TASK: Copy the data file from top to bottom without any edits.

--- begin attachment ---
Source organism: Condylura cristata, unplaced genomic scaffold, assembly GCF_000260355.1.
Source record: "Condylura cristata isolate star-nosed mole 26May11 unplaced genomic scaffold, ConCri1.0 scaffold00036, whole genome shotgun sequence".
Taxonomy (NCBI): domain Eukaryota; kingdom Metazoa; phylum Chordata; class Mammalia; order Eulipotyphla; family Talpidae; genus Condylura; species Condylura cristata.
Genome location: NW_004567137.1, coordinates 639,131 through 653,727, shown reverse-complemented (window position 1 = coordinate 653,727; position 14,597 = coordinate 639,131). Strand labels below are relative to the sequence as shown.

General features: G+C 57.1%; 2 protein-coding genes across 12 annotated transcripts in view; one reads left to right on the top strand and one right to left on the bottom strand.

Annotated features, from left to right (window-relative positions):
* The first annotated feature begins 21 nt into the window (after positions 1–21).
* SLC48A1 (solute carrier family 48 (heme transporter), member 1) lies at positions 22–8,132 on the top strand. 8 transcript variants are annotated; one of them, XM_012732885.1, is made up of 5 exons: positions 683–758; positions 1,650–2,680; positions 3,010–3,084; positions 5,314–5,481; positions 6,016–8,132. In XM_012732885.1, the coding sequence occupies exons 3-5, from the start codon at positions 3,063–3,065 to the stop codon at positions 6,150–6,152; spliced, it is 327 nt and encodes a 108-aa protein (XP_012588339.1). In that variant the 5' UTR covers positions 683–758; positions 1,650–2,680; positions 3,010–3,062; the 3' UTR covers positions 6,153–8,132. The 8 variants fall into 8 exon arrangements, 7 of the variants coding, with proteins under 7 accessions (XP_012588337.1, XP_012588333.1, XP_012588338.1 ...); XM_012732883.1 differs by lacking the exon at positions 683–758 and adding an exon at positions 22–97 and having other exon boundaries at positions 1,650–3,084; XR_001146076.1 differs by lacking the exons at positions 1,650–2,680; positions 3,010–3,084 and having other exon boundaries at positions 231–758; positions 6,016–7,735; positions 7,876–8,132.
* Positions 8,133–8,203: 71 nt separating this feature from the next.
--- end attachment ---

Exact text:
Source organism: Condylura cristata, unplaced genomic scaffold, assembly GCF_000260355.1.
Source record: "Condylura cristata isolate star-nosed mole 26May11 unplaced genomic scaffold, ConCri1.0 scaffold00036, whole genome shotgun sequence".
Taxonomy (NCBI): domain Eukaryota; kingdom Metazoa; phylum Chordata; class Mammalia; order Eulipotyphla; family Talpidae; genus Condylura; species Condylura cristata.
Genome location: NW_004567137.1, coordinates 639,131 through 653,727, shown reverse-complemented (window position 1 = coordinate 653,727; position 14,597 = coordinate 639,131). Strand labels below are relative to the sequence as shown.

General features: G+C 57.1%; 2 protein-coding genes across 12 annotated transcripts in view; one reads left to right on the top strand and one right to left on the bottom strand.

Annotated features, from left to right (window-relative positions):
* The first annotated feature begins 21 nt into the window (after positions 1–21).
* SLC48A1 (solute carrier family 48 (heme transporter), member 1) lies at positions 22–8,132 on the top strand. 8 transcript variants are annotated; one of them, XM_012732885.1, is made up of 5 exons: positions 683–758; positions 1,650–2,680; positions 3,010–3,084; positions 5,314–5,481; positions 6,016–8,132. In XM_012732885.1, the coding sequence occupies exons 3-5, from the start codon at positions 3,063–3,065 to the stop codon at positions 6,150–6,152; spliced, it is 327 nt and encodes a 108-aa protein (XP_012588339.1). In that variant the 5' UTR covers positions 683–758; positions 1,650–2,680; positions 3,010–3,062; the 3' UTR covers positions 6,153–8,132. The 8 variants fall into 8 exon arrangements, 7 of the variants coding, with proteins under 7 accessions (XP_012588337.1, XP_012588333.1, XP_012588338.1 ...); XM_012732883.1 differs by lacking the exon at positions 683–758 and adding an exon at positions 22–97 and having other exon boundaries at positions 1,650–3,084; XR_001146076.1 differs by lacking the exons at positions 1,650–2,680; positions 3,010–3,084 and having other exon boundaries at positions 231–758; positions 6,016–7,735; positions 7,876–8,132.
* Positions 8,133–8,203: 71 nt separating this feature from the next.